The entire San Miguel Basin population area is classified as having high potential for oil and gas development (BLM 1999; GSRSC 2005)). Natural gas exploration in the San Miguel Basin has increased in recent months (CDOW, unpubl. lit. 2005g), with 49 percent of the current range on public and private land with Federal leases for gas development (BLM, unpubl. lit. 2005f). As a general practice, all currently unleased BLM lands within the current sage-grouse range in the San Miguel Basin are being deferred for oil and gas leasing until completion of the Resource Management Plans (RMPs) covering the habitat for this population (anticipated in 2007 and 2008).

The Colorado State Land Board (CSLB) offered four sections of State school section land for oil and gas leasing in the San Miguel Basin population in February 2006. One of these is in occupied habitat of the Miramonte Reservoir group and the other three are in the Dry Creek Basin group. The San Miguel County Board of Commissioners requested that they withdraw those sections or at least place a “no surface occupancy” prescription on the land with adherence to conservation measures in the RCP (San Miguel County, unpubl. lit. 2006). The CSLB stipulated that well pads would be placed out of Gunnison sage-grouse habitat [to the extent possible] on one parcel in Dry Creek Basin where the surface and the mineral rights are owned by the CSLB (Linda Luther, San Miguel County, pers. comm. 2006). However, the other three parcels are split estate (private surface, CSLB-owned minerals) and the CSLB was unwilling to, or believed they could not, put stipulations for sage-grouse on those parcels. San Miguel County will continue to work with the landowners, CSLB, and oil and gas companies to place stipulations on the parcels (Linda Luther, San Miguel County, pers. comm. 2006) but whether stipulations will occur is uncertain. Nonetheless, this illustrates a strong conservation commitment by the County for the San Miguel Basin population.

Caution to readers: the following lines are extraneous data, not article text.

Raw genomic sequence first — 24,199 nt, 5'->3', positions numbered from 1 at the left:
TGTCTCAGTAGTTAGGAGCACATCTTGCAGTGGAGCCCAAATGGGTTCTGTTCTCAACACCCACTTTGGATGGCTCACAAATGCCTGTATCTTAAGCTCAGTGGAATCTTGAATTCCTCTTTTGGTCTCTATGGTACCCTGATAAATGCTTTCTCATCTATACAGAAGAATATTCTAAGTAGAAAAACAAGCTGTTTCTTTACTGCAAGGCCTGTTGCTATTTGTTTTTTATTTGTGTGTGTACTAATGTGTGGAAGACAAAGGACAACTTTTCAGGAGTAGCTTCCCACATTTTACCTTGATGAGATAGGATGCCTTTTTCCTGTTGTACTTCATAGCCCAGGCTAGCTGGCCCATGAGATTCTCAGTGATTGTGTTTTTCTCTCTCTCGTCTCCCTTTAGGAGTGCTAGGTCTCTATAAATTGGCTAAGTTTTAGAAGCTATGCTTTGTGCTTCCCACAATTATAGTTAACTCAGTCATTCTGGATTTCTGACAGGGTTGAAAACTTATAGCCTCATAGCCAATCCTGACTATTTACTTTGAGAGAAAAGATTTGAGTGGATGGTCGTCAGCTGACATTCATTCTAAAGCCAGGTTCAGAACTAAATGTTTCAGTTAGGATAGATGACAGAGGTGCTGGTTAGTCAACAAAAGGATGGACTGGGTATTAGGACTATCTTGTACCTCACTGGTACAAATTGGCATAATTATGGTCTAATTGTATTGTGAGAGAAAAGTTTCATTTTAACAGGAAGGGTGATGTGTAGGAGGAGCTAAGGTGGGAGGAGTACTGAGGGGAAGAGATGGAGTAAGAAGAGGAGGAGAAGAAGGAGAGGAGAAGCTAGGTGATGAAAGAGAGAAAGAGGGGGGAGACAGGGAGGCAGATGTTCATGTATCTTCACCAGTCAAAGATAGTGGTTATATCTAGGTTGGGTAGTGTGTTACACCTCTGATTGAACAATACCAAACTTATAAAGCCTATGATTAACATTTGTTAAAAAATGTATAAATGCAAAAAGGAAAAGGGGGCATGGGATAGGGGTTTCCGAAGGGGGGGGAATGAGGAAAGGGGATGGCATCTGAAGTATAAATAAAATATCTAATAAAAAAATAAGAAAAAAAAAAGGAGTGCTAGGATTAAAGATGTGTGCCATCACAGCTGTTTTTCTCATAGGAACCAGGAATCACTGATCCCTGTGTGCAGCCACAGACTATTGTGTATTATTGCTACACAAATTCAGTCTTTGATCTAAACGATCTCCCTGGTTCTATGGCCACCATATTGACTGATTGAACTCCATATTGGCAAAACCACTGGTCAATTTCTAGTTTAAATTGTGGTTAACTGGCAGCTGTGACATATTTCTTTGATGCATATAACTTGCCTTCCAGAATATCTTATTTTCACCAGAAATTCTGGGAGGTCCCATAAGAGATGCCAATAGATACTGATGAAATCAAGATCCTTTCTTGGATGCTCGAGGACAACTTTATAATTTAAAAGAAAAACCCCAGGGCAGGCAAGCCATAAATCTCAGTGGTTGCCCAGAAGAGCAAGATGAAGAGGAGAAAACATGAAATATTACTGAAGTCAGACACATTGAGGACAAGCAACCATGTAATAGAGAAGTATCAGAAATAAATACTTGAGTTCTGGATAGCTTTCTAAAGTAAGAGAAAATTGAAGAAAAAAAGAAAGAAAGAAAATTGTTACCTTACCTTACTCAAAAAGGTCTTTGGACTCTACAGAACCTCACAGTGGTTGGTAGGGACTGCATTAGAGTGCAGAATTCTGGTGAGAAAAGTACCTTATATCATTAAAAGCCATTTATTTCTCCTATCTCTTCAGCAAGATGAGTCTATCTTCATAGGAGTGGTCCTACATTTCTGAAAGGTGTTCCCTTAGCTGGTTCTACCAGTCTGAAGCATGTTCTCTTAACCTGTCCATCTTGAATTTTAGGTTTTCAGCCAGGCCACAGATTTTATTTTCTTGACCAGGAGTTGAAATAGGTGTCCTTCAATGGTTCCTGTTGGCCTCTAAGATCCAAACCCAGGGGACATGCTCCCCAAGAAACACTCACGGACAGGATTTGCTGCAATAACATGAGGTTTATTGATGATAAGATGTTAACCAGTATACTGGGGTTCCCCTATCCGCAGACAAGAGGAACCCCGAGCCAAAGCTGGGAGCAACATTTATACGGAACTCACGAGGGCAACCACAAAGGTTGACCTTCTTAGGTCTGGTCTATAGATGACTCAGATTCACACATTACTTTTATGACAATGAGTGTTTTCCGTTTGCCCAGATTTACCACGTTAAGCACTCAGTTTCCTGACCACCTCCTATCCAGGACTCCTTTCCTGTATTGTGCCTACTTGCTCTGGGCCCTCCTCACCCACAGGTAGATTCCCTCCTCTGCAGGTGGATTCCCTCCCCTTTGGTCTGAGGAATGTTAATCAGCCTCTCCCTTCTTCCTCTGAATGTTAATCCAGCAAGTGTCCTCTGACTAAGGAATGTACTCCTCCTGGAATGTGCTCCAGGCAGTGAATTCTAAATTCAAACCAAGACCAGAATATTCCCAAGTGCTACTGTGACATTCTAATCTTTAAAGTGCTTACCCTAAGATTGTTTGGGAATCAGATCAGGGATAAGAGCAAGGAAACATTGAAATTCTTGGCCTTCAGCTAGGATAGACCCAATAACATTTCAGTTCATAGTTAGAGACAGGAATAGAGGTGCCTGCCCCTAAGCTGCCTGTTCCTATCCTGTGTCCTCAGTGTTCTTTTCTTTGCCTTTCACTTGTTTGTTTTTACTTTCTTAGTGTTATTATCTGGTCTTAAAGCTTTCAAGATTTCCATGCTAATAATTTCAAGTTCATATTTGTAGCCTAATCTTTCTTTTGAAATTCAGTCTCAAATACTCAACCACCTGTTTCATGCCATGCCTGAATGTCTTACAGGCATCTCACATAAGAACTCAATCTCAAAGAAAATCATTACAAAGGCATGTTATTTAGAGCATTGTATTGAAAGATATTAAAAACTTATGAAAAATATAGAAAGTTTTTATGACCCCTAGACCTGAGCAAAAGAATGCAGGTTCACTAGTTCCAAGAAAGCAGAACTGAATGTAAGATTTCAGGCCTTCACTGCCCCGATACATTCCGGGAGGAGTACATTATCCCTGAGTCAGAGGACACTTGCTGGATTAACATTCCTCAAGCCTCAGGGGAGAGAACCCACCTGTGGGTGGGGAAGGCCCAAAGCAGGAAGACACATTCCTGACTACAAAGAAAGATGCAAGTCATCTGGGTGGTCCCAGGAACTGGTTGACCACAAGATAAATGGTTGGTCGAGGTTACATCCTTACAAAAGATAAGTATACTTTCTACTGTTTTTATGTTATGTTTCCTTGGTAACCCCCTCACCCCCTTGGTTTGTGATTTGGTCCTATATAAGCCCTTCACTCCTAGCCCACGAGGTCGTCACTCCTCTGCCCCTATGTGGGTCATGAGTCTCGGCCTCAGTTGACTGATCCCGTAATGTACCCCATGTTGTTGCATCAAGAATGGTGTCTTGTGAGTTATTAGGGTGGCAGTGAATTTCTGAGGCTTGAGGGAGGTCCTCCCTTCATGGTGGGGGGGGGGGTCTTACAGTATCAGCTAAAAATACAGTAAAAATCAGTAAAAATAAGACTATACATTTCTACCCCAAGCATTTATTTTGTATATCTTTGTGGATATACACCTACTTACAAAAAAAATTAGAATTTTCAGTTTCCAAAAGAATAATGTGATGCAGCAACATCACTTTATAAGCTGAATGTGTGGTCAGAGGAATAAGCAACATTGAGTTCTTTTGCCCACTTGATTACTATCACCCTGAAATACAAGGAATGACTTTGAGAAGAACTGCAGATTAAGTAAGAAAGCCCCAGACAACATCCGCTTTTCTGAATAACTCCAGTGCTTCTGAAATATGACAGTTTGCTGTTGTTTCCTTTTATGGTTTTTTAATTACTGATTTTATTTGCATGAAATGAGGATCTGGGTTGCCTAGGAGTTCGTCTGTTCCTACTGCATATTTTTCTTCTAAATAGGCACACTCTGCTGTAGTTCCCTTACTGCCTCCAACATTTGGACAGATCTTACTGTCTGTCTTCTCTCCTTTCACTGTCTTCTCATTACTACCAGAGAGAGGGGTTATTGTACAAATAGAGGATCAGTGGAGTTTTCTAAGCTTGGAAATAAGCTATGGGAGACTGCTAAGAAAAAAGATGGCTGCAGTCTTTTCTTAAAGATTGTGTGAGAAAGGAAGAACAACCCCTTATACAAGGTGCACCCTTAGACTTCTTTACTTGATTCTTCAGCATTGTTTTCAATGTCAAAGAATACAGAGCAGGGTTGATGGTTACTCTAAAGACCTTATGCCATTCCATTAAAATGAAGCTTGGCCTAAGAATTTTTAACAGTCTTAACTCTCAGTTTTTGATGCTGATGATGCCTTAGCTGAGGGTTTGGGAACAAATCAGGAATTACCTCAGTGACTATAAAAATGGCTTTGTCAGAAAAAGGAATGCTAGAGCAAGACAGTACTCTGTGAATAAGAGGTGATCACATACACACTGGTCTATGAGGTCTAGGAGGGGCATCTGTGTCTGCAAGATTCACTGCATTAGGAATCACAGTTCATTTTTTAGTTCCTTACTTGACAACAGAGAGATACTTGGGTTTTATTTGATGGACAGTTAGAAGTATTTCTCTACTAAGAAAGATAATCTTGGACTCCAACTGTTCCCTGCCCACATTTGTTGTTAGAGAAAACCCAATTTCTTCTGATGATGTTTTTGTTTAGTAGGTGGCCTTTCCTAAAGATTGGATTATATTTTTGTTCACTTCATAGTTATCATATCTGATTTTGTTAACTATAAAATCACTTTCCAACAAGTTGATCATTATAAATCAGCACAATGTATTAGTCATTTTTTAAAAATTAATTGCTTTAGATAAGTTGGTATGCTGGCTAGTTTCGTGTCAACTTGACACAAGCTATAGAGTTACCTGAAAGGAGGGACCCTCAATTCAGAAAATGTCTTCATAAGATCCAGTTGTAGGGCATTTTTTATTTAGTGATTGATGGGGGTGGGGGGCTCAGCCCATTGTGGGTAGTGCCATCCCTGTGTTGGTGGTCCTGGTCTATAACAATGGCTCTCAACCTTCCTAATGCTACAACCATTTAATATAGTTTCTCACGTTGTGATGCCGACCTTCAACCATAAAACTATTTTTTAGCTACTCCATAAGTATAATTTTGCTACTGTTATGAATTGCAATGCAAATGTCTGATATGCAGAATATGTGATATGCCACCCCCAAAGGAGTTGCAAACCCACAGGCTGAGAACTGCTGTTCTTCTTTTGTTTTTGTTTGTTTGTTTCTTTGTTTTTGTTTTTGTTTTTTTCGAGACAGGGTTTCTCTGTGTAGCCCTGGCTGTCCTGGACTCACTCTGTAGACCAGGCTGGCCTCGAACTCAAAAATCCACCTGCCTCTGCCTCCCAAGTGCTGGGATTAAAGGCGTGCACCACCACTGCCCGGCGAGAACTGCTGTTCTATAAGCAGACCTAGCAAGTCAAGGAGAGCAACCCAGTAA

One oil and gas operator, who holds several leases in the San Miguel Basin, has decided to temporarily abandon drilling on its leases in the Hamilton Mesa, Miramonte Reservoir, Gurley Reservoir, Beaver Mesa, and Iron Springs Mesa areas because they are not expected to be economically feasible. However, exploration and production may continue in the future (CDOW, unpubl. lit. 2005g). Fifty-one oil and gas wells have been developed in the current range in the San Miguel Basin. All but 1 is in the Dry Creek Basin and 47 are on federally-leased land (BLM, unpubl. lit. 2005f). Additional wells on existing leases are proposed for this area in the next 10 years. Five gas pipelines are proposed for this development, one of which is expected to transect winter habitat and another will remove habitat in places (BLM, unpubl. lit. 2005g). The exact locations of any future drill sites are not known, but because the area is small, they will likely lie within 3 km (2 mi) of one of only three leks in this group (CDOW, unpubl. lit. 2005g).

The Monticello group is in an area of high energy potential (GSRSC 2005). Oil and gas leases with State and Federal mineral rights have been acquired or applied for on over 2,000 ha (5,000 ac) (6 percent) in the current range (Tammy Wallace, BLM, pers. comm. 2005). One new well pad was constructed in 2005 (San Juan County GSWG, unpubl. lit. 2005) and additional drilling is expected to occur in the next few years. However, BLM is currently deferring new leases in the current range.